Another bright spot for Dems: They may finally be rid of Stacey Abrams


Stacey Abrams
In this April 3, 2019, file photo, Former Georgia gubernatorial candidate Stacey Abrams speaks during the National Action Network Convention in New York. Seth Wenig/AP

Another bright spot for Dems: They may finally be rid of Stacey Abrams

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Georgia is a purple state: Democrats win most of the big races; Republicans win the ones where Stacey Abrams runs.

Abrams has proven extraordinarily good at soaking up media attention and donor money and not particularly good at winning races. She has deprived other, more electable Democrats of funds and even cost Georgia the 2021 Major League Baseball All-Star Game.


Since 2016, in the biggest statewide races — president, U.S. Senate, and governor — Republicans have won only two of them: the two where Abrams was the Democratic nominee. Democrats won the other three, both senate seats in 2020 and the presidential contest in 2020, and are leading in Raphael Warnock’s reelection bid.

Gov. Brian Kemp sits at 53.5% as of 3 a.m. Wednesday morning. Only one Republican has exceeded that percentage since 2010 (Johnny Isakson in his 2016 reelection). Kemp has proved an effective governor, and a shrewd politician, but there’s also no escaping the fact that Stacey Abrams is a net drain on Georgia Democrats.

Why is she a drag? Because she’s a conspiracy theorist who doesn’t talk about what voters care about, but instead caters to a fawning media and a non-representative donor base.

One new conspiracy theory she peddled this year involved her belief that unborn babies don’t have heartbeats, but instead, that sonogram makers are engaged in a dishonest plot to strip away women’s rights.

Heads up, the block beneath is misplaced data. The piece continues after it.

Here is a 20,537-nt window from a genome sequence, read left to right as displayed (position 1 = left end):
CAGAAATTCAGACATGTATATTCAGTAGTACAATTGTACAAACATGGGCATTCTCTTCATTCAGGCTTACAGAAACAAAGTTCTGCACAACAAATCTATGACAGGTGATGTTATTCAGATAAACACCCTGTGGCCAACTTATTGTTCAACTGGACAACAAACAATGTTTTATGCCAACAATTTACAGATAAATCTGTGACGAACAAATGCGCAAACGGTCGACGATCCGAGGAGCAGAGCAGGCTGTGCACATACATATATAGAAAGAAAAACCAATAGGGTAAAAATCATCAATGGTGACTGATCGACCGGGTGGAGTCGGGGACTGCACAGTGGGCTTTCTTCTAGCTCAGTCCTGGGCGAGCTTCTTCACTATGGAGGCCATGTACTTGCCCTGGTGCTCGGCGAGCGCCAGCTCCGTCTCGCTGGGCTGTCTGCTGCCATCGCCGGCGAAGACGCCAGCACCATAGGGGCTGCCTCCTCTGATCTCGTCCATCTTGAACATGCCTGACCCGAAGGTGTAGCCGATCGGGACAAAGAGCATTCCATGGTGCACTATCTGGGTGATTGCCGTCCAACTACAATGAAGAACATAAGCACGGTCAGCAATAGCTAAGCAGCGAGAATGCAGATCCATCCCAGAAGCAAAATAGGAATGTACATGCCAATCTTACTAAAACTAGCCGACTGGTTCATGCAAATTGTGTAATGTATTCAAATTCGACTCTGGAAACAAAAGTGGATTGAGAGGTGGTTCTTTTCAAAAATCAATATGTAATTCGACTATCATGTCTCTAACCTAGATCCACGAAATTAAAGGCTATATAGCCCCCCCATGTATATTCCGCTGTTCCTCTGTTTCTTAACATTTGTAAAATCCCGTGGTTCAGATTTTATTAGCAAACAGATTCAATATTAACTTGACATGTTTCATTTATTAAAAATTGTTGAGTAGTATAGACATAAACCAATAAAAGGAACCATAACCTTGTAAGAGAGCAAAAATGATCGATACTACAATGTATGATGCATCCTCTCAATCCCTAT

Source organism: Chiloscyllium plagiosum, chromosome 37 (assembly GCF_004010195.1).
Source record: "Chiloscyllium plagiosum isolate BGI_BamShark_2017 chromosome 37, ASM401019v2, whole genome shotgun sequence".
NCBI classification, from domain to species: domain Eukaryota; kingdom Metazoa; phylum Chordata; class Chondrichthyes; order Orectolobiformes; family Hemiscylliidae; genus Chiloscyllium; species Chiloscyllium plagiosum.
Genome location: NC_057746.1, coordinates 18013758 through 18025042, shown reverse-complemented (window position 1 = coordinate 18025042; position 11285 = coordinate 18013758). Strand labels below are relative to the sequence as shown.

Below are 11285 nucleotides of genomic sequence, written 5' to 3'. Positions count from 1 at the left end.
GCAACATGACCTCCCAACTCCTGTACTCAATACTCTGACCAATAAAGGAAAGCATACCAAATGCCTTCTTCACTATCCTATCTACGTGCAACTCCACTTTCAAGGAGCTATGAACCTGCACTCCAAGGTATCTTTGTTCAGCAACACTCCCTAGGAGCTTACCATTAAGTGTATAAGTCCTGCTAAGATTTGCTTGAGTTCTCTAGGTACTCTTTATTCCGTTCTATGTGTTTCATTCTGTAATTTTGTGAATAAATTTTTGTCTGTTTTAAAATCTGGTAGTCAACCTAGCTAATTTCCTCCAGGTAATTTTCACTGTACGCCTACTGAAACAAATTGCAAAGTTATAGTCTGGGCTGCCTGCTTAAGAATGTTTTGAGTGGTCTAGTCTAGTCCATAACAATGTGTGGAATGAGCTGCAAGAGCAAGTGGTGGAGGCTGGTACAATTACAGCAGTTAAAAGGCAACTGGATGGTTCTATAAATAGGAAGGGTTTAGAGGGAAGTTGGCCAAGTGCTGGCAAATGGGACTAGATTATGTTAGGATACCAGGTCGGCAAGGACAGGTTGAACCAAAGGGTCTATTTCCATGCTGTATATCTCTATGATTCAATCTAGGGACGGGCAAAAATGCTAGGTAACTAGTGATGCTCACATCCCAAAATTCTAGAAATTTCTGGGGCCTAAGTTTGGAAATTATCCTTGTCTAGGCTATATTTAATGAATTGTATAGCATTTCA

Her most famous conspiracy theory, though, was that Kemp stole the 2018 governor’s race. She made this claim again and again, and made it a point of doctrine within her party. Her constant claims of widespread voter disenfranchisement were undermined by massive increases in voter registration and turnout in 2018, 2020, and 2022.

Abrams spent the four years after her 2018 loss keeping her never-conceded election loss alive (sound familiar?) by raising millions of dollars in order to fund a lawsuit, which was ultimately dismissed by an Obama-appointed judge. Abrams’s “voting rights” nonprofit group spent $25 million on legal fees in the first two years, with $9.4 million of it going to a small law firm, of which one of the partners is Abrams’s close friend and campaign chairwoman, Allegra Lawrence-Hardy.

Abrams in 2018, outraised Brain Kemp $28 million to $22 million. This year, she outraised Kemp $105 million to $81 million, according to the latest figures.

Abrams is a fundraising juggernaut, as her allies call her. She will continue to have a role in the national Democratic Party because of her conspiracy theories and media celebrity. But as the top of the ballot, the person who sets the Democratic message, she’s been a disaster.

Sen. Raphael Warnock will likely need a runoff to win reelection. It’s likely that Abrams’ off-target messaging and general baggage forced him into a runoff. Perhaps her money over the next month will help him win the runoff.

But if Warnock wins in a year Abrams loses, it will be because he ran very differently than she did.

Democrats had a very good Election Day 2022. If one result is that Stacey Abrams fades out of the public eye, it will be a great night for Democrats.

© 2022 Washington Examiner

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